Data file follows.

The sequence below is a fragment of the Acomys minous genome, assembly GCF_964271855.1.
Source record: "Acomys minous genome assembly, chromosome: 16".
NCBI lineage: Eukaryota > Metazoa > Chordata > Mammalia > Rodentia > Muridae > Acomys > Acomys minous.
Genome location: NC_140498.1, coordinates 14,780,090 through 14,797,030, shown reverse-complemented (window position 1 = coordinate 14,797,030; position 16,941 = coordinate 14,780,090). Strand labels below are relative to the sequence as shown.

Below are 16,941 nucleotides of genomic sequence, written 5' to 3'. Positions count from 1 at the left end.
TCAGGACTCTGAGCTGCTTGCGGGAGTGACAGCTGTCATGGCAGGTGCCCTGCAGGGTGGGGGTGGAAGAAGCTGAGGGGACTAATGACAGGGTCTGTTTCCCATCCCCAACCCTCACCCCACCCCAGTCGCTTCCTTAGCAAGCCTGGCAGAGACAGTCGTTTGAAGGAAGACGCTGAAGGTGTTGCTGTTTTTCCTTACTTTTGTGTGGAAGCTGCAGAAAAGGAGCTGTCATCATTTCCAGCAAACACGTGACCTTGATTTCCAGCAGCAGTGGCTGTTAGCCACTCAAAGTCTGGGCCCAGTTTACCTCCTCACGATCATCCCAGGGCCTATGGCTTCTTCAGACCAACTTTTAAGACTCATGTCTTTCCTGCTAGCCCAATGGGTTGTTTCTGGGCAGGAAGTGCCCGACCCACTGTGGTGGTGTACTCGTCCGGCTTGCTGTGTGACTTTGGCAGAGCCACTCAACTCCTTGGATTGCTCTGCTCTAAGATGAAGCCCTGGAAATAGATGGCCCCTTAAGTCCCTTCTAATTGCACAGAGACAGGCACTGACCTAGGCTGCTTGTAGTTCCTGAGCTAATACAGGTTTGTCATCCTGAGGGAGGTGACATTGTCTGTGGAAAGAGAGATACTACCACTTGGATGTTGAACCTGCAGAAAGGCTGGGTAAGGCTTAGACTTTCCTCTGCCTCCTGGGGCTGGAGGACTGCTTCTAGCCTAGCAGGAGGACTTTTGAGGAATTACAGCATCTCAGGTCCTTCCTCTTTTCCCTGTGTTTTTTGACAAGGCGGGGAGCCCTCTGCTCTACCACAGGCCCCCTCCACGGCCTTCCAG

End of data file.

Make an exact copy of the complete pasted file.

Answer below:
The sequence below is a fragment of the Acomys minous genome, assembly GCF_964271855.1.
Source record: "Acomys minous genome assembly, chromosome: 16".
NCBI lineage: Eukaryota > Metazoa > Chordata > Mammalia > Rodentia > Muridae > Acomys > Acomys minous.
Genome location: NC_140498.1, coordinates 14,780,090 through 14,797,030, shown reverse-complemented (window position 1 = coordinate 14,797,030; position 16,941 = coordinate 14,780,090). Strand labels below are relative to the sequence as shown.

Below are 16,941 nucleotides of genomic sequence, written 5' to 3'. Positions count from 1 at the left end.
TCAGGACTCTGAGCTGCTTGCGGGAGTGACAGCTGTCATGGCAGGTGCCCTGCAGGGTGGGGGTGGAAGAAGCTGAGGGGACTAATGACAGGGTCTGTTTCCCATCCCCAACCCTCACCCCACCCCAGTCGCTTCCTTAGCAAGCCTGGCAGAGACAGTCGTTTGAAGGAAGACGCTGAAGGTGTTGCTGTTTTTCCTTACTTTTGTGTGGAAGCTGCAGAAAAGGAGCTGTCATCATTTCCAGCAAACACGTGACCTTGATTTCCAGCAGCAGTGGCTGTTAGCCACTCAAAGTCTGGGCCCAGTTTACCTCCTCACGATCATCCCAGGGCCTATGGCTTCTTCAGACCAACTTTTAAGACTCATGTCTTTCCTGCTAGCCCAATGGGTTGTTTCTGGGCAGGAAGTGCCCGACCCACTGTGGTGGTGTACTCGTCCGGCTTGCTGTGTGACTTTGGCAGAGCCACTCAACTCCTTGGATTGCTCTGCTCTAAGATGAAGCCCTGGAAATAGATGGCCCCTTAAGTCCCTTCTAATTGCACAGAGACAGGCACTGACCTAGGCTGCTTGTAGTTCCTGAGCTAATACAGGTTTGTCATCCTGAGGGAGGTGACATTGTCTGTGGAAAGAGAGATACTACCACTTGGATGTTGAACCTGCAGAAAGGCTGGGTAAGGCTTAGACTTTCCTCTGCCTCCTGGGGCTGGAGGACTGCTTCTAGCCTAGCAGGAGGACTTTTGAGGAATTACAGCATCTCAGGTCCTTCCTCTTTTCCCTGTGTTTTTTGACAAGGCGGGGAGCCCTCTGCTCTACCACAGGCCCCCTCCACGGCCTTCCAG